Linux Kernel

LLVM experienced record growth in 2021, many exciting compiler advancements

The LLVM compiler stack experienced record growth in 2021 with both the most new code introduced in a single year as well as the highest number of contributors per year this open source project has ever seen. Even outside of development metrics, LLVM had a pretty hectic 2021 year.

When running GitStats on the mono LLVM repository on New Years Day, this open source compiler / toolchain stack contained up to 111,028 files comprising 23.85 million lines of code. Quite a feat considering that the Linux kernel has 32 million lines of code in its source tree over its much longer history. The LLVM repository saw 408,000 commits and contributions from approximately 2,903 different authors.

Regarding the number of commits, LLVM in 2021 did not have the busiest year with only 32.1k commits against 34.9k in 2020 or 33.2k in 2019 …

But when it comes to churn rate, LLVM dominated in 2021 … LLVM saw 12.5 million lines of code added and 8.3 million lines deleted … way more than in 2020, where it There were only 7 million lines added and 3.9 million deleted.

Simon Pilgrim continued to be responsible for the most commits in 2021, followed by Fangrui Song, Roman Lebedev, Craig Topper, Nikita Popov and Sanjay Patel.

Another promising measure for LLVM in 2021 was the record number of authors … 1,400 different email addresses dedicated to LLVM, up from 1,321 in 2020, which was previously a record high. Before 2020, there wasn’t a single year that had more than a thousand contributors. Now, for 1,400 in 2020, the growth of the open source LLVM community is quite interesting.

All the usual big names continue to make significant contributions to LLVM …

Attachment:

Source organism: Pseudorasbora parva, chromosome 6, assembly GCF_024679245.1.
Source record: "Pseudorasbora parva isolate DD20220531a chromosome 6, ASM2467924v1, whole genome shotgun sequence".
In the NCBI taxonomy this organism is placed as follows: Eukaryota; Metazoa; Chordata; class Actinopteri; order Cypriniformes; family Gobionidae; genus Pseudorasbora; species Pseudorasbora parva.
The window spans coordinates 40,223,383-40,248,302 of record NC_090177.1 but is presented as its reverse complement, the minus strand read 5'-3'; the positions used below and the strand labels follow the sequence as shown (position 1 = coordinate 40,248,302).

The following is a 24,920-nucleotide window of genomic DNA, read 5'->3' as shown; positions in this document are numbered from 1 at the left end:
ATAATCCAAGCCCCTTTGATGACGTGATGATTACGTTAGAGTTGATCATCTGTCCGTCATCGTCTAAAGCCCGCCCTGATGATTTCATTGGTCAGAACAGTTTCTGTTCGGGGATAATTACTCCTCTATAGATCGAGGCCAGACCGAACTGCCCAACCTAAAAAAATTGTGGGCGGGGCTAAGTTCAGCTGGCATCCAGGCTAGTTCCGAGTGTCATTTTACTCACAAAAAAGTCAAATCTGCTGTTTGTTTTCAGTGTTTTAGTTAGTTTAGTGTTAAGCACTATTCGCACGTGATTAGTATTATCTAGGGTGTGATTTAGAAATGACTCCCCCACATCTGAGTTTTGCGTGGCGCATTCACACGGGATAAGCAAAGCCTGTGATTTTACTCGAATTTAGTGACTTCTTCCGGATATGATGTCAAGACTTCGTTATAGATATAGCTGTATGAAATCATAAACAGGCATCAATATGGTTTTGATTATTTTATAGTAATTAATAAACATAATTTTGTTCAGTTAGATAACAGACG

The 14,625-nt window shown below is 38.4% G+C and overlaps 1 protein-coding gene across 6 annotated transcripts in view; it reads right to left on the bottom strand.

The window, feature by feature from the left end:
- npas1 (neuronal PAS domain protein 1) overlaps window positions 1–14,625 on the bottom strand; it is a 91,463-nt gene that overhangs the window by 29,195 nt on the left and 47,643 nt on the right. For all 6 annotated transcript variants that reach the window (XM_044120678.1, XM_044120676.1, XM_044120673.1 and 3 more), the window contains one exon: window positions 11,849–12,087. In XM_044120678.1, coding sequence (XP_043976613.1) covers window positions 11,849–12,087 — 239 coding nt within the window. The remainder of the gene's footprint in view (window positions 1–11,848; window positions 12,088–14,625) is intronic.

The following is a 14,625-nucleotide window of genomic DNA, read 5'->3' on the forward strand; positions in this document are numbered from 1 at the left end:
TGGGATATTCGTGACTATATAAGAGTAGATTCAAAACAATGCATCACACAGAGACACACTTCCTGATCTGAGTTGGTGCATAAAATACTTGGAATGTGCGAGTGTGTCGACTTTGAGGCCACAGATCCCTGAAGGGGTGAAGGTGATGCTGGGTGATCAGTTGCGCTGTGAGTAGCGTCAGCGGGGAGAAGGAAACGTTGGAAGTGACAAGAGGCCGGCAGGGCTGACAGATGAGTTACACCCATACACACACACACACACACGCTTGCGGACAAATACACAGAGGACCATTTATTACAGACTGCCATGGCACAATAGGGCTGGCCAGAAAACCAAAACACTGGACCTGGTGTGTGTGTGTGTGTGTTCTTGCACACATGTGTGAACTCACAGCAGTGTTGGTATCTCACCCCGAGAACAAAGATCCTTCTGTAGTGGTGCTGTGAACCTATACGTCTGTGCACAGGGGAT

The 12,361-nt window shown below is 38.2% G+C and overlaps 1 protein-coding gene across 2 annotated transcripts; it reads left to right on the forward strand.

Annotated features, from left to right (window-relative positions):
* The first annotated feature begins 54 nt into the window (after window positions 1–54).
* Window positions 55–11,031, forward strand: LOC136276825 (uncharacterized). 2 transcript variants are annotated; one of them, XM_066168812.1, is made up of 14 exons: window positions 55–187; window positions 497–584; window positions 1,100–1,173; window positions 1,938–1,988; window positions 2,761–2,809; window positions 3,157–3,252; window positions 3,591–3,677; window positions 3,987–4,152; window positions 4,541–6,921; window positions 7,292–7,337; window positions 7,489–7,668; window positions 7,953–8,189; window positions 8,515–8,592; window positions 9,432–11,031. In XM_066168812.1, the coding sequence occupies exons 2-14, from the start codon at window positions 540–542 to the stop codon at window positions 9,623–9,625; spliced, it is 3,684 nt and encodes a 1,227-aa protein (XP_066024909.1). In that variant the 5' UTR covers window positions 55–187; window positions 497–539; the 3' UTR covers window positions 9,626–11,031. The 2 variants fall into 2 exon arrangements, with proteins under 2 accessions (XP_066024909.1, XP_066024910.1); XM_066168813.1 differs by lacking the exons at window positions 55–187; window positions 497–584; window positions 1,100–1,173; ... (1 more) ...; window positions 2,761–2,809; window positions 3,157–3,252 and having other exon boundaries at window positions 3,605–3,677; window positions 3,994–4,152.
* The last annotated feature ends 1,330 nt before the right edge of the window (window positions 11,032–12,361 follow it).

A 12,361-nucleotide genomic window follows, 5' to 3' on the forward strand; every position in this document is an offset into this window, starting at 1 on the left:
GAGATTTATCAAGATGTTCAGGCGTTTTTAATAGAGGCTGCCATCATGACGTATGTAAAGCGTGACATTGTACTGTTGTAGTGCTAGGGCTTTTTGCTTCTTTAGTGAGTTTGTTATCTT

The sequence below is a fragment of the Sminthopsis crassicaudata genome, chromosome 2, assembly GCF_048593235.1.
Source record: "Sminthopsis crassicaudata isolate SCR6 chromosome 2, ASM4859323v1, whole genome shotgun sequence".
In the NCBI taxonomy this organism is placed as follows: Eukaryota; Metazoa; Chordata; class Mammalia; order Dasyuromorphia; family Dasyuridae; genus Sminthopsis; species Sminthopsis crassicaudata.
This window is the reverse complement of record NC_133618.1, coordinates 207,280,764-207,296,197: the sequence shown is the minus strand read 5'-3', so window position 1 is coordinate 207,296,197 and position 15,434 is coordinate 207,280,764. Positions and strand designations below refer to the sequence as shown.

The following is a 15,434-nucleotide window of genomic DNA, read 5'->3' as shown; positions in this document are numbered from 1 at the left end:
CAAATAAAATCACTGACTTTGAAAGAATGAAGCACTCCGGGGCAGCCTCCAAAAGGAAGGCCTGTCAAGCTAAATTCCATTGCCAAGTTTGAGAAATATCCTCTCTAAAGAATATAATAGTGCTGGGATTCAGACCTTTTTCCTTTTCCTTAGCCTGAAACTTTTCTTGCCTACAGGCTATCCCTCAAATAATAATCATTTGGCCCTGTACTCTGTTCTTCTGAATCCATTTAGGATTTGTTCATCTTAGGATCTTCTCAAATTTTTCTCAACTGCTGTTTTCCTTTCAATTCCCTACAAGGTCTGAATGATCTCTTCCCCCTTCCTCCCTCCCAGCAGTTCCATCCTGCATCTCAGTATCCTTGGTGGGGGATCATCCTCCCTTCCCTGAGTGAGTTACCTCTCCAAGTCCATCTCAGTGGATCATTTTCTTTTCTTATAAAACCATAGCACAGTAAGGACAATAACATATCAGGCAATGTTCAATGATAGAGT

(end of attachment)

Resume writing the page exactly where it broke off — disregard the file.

It will be very interesting to see the direction of LLVM in 2022 … The entire GitStats dump can be found here.

For those wondering about the big changes and events for LLVM in 2021, here’s a look at the most popular news covered on Phoronix.

Building the Linux kernel with Clang continues to be useful, new features are sought
At the Linux.Conf. virtual conference last month, Google engineer Nick Desaulniers presented the current state of building the Linux kernel with LLVM Clang as an alternative to GCC.

LLVM Clang 14 Achieves “Incredible” Performance Optimization
While the performance of LLVM / Clang has improved a lot over the years, and for x86_64 and AArch64 may be neck and neck with the GCC compiler, the fierce performance battle is not over. With the release of LLVM / Clang 14.0 in the first months of 2022, there will be more performance work with one recent commit in particular very promising.

Mold 1.0 released as a modern high speed linker alternative to GNU Gold, LLVM LLD
Mold 1.0 is a production-ready, high-speed linker alternative to GNU’s Gold or LLVM’s LLD that is currently supported on Linux systems and written by the original author of the LLD.

Facebook’s BOLT Approaching LLVM Main Line For Binaries Optimization
Facebook’s BOLT project to optimize the performance of compiled binaries is about to be added to the official LLVM source tree with its mono repository.

Intel fully adopts LLVM for its C / C ++ compilers
Intel’s next-generation C / C ++ compilers take full advantage of the LLVM compiler stack in place of their legacy proprietary compiler codebase. Intel has “finished[d] adoption “of LLVM for their C / C ++ compiler needs.

The development of the features of LLVM 13 is complete, LLVM 14 enters development
The development of the features of LLVM 13.0 ended with the code now branched out and the first release candidate tagged.

BOLT to merge with LLVM to optimize binaries performance
In addition to the LLVM SPIR-V back-end appearing to be merge-ready, Facebook’s BOLT project to optimize binaries performance is also in the final stages to be integrated into the LLVM compiler stack.